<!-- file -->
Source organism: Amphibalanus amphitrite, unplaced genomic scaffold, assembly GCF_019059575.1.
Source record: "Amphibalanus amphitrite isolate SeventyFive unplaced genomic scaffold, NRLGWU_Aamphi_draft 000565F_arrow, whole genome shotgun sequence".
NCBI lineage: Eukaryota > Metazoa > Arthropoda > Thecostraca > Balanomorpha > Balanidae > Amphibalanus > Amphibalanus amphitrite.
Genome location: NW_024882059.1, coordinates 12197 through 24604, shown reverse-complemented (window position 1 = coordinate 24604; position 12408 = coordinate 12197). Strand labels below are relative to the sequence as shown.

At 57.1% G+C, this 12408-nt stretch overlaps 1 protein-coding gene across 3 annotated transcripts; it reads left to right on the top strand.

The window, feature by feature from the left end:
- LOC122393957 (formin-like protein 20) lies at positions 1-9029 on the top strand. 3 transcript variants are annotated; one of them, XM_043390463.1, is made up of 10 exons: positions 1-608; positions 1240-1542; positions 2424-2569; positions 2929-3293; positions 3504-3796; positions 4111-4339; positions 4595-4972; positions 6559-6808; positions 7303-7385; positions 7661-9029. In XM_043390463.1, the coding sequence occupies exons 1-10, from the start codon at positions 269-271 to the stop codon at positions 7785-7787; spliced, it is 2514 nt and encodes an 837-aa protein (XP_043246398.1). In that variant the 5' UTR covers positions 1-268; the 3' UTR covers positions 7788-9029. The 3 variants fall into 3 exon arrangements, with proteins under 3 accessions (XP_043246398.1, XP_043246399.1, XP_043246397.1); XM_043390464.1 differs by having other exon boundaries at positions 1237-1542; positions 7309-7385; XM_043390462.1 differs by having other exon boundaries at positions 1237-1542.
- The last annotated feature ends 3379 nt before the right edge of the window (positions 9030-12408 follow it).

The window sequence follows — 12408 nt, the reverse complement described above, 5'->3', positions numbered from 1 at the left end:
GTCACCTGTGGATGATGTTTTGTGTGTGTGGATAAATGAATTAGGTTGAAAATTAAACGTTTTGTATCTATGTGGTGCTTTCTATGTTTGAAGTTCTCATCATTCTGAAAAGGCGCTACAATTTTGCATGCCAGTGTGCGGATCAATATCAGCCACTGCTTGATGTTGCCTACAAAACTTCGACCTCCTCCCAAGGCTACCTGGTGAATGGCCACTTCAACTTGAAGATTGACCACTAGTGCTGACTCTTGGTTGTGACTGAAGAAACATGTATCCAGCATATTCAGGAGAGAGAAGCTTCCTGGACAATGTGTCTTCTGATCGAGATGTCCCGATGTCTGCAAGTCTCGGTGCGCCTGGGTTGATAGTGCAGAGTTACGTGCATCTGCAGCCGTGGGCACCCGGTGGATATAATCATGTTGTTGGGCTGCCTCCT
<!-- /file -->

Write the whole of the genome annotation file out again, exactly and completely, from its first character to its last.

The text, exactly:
Source organism: Amphibalanus amphitrite, unplaced genomic scaffold, assembly GCF_019059575.1.
Source record: "Amphibalanus amphitrite isolate SeventyFive unplaced genomic scaffold, NRLGWU_Aamphi_draft 000565F_arrow, whole genome shotgun sequence".
NCBI lineage: Eukaryota > Metazoa > Arthropoda > Thecostraca > Balanomorpha > Balanidae > Amphibalanus > Amphibalanus amphitrite.
Genome location: NW_024882059.1, coordinates 12197 through 24604, shown reverse-complemented (window position 1 = coordinate 24604; position 12408 = coordinate 12197). Strand labels below are relative to the sequence as shown.

At 57.1% G+C, this 12408-nt stretch overlaps 1 protein-coding gene across 3 annotated transcripts; it reads left to right on the top strand.

The window, feature by feature from the left end:
- LOC122393957 (formin-like protein 20) lies at positions 1-9029 on the top strand. 3 transcript variants are annotated; one of them, XM_043390463.1, is made up of 10 exons: positions 1-608; positions 1240-1542; positions 2424-2569; positions 2929-3293; positions 3504-3796; positions 4111-4339; positions 4595-4972; positions 6559-6808; positions 7303-7385; positions 7661-9029. In XM_043390463.1, the coding sequence occupies exons 1-10, from the start codon at positions 269-271 to the stop codon at positions 7785-7787; spliced, it is 2514 nt and encodes an 837-aa protein (XP_043246398.1). In that variant the 5' UTR covers positions 1-268; the 3' UTR covers positions 7788-9029. The 3 variants fall into 3 exon arrangements, with proteins under 3 accessions (XP_043246398.1, XP_043246399.1, XP_043246397.1); XM_043390464.1 differs by having other exon boundaries at positions 1237-1542; positions 7309-7385; XM_043390462.1 differs by having other exon boundaries at positions 1237-1542.
- The last annotated feature ends 3379 nt before the right edge of the window (positions 9030-12408 follow it).

The window sequence follows — 12408 nt, the reverse complement described above, 5'->3', positions numbered from 1 at the left end:
GTCACCTGTGGATGATGTTTTGTGTGTGTGGATAAATGAATTAGGTTGAAAATTAAACGTTTTGTATCTATGTGGTGCTTTCTATGTTTGAAGTTCTCATCATTCTGAAAAGGCGCTACAATTTTGCATGCCAGTGTGCGGATCAATATCAGCCACTGCTTGATGTTGCCTACAAAACTTCGACCTCCTCCCAAGGCTACCTGGTGAATGGCCACTTCAACTTGAAGATTGACCACTAGTGCTGACTCTTGGTTGTGACTGAAGAAACATGTATCCAGCATATTCAGGAGAGAGAAGCTTCCTGGACAATGTGTCTTCTGATCGAGATGTCCCGATGTCTGCAAGTCTCGGTGCGCCTGGGTTGATAGTGCAGAGTTACGTGCATCTGCAGCCGTGGGCACCCGGTGGATATAATCATGTTGTTGGGCTGCCTCCT